Co-ordinating team organise actions which are disruptive such as die-ins, banner hanging and ‘arrestables’.

Kyla said ‘Arrestables are at the heart of our actions’ but she added that for every person arrested there are 20 ‘legal observers’.


London for 2 weeks from October 7th  Extinction Rebellion will take over Westminster.

It is illegal to be politically active outside Westminster but you have to be warned so those who move when asked will not be arrested.

The police have difficulty dealing with nice, non-violent people breaking the law.

There is no time to play by the rules.

Dawn Walk in memory of Rick Turner

P1020145-minTransition Wilmslow’s Dawn Walk this year, on 22nd September will have certain poignancy as the group remembers Rick Turner, the archaeologist who recovered Lindow Man – the best preserved bog body in Britain.   Rick died earlier this year and the walk will be an appropriate time to reflect on his work.

He gave the keynote presentation at a Transition Wilmslow Day School about Lindow Moss in 2015 and had been supportive of the group’s Lindow Moss planning applications.

 Rick took part in the Dawn Walk organised by Transition Wilmslow in 2016 and gave a memorable account of what he imagined might have been Lindow Man’s last journal entries before his death.  He also underlined the importance of the cultural landscape of the Moss extending back thousands of years.   It is still in a condition where it can be recreated as a lowland raised mire.

Join Transition Wilmslow on this special Autumn Equinox walk on Saturday 22nd September 2018, starting from Lindow Common at 6:30am.  More information on our diary page.  The event is free, but please book via Eventbrite

Chilli Supper & Film: Final Booking!

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Final call to join us for a chilli supper and film, upstairs at The Old Dancer, Grove Street, Wilmslow on Thursday 18 January 2018.

The film ‘Tomorrow’ will show how lots of positive things are happening in communities in many parts of the world – today. Working together, people can help provide solutions that will make our planet a better place to live in for our children and grandchildren – ‘Tomorrow’!

Bar available; chilli supper at 7pm with film from 8pm.  Please register your preference ‘regular’ or ‘veggie’ chilli.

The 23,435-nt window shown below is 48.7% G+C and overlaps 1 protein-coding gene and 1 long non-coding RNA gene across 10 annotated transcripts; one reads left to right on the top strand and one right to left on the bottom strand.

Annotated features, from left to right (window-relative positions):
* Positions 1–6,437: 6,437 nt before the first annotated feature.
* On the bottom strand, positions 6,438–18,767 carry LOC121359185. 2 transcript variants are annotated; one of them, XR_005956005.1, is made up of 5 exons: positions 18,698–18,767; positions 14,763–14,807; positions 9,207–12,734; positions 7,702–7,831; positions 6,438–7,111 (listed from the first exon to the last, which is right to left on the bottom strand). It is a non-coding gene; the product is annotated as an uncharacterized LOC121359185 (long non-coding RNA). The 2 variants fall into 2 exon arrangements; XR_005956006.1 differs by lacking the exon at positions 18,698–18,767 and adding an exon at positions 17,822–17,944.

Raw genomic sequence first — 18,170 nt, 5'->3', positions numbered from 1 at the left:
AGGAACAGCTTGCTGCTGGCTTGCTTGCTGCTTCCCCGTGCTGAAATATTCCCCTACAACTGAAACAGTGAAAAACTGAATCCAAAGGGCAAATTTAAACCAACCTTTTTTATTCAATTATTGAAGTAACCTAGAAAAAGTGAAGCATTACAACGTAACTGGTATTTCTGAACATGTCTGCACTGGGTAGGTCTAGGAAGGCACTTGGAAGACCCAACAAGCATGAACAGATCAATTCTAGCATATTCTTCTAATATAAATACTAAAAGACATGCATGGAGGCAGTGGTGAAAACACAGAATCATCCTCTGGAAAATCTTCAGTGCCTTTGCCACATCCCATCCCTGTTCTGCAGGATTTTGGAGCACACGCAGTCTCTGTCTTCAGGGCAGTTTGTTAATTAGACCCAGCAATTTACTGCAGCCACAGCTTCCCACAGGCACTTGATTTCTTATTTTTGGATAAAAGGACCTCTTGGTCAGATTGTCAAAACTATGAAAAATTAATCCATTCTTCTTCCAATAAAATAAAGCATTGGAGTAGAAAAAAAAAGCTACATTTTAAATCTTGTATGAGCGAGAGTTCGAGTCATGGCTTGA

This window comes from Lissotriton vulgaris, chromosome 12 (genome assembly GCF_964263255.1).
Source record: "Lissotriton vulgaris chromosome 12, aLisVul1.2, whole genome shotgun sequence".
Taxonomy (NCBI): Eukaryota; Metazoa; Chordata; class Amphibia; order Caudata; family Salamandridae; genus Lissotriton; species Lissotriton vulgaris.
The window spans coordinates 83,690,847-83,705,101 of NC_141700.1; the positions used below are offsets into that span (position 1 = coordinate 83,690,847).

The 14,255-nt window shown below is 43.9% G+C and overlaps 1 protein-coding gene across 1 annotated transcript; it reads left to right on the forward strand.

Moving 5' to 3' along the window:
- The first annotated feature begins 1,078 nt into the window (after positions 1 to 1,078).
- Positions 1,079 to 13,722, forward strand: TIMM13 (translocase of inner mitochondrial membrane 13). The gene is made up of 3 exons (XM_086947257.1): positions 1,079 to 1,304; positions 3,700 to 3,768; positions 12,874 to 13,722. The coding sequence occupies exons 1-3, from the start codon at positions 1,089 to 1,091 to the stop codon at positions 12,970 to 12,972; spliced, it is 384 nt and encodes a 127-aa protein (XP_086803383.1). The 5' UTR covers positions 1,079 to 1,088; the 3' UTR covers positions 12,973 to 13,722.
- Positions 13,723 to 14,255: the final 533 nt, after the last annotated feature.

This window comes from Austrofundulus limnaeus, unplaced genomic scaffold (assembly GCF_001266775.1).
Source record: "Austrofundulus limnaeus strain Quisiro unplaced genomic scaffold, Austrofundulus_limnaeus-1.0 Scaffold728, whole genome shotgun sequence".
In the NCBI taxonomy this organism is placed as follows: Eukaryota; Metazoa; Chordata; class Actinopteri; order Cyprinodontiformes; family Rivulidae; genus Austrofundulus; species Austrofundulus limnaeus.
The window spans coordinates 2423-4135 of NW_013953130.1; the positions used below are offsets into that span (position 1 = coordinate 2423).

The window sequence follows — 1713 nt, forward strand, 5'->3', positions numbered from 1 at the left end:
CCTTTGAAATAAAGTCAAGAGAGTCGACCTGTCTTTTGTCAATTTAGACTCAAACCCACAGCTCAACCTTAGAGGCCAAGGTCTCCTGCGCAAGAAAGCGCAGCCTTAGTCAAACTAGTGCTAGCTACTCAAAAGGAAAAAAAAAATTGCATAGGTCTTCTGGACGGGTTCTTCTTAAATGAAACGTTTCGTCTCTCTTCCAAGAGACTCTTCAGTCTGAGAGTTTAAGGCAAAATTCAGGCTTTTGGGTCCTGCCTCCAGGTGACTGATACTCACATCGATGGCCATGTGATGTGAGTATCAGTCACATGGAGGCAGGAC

Tickets £12. To book (by Sunday 14 January, please!) and for payment details see Eventbrite.


Congratulations Pippa!

We are delighted to announce that Pippa, Chair of Transition Wilmslow has been awarded an MBE in the 2018 New Year Honours List for services to Stroke Medicine.  Pippa has recently retired from a distinguished career, engaged in pioneering work as Consultant of Stroke Medicine at Salford Royal Hospital and Professor of Stroke Medicine at the University of Manchester, researching developments in the treatment and rehabilitation of stroke patients.

But of course we know and love Pippa as our Chair of Transition Wilmslow!

We are ably led and encouraged by her enthusiasm for the aims of the world-wide Transition Movement – “communities coming together to reimagine and rebuild our world for a sustainable future.”

Pippa stresses the importance of participating in our local communities in both physical and social activity, coming together in common purpose to find ways to improve our environment, to make better lifestyle choices and so benefit our all round physical and mental health.

Here she is at work in our award winning community garden and orchard

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Our Award-winning Community Garden!

Transition Wilmslow is thrilled to have won an award in the ‘In Your Neighbourhood’ category from the Britain in Bloom judges – Level Four ‘Thriving’!

Our community garden at The Temp, off Gravel Lane, Wilmslow, has grown from a small orchard of ten apple trees and one cherry tree to our current nine raised beds with great growing capacity for vegetable crops.  When the RHS judges visited in late Summer the Garden was at its best with a large variety of healthy vegetables ready for picking.   We now have a great educational facility to show people how to grow vegetables, encouraging them to go home and grow their own. This very much fits in with our aim of tending towards sustainability at a local level and of promoting a healthy lifestyle.  Read more here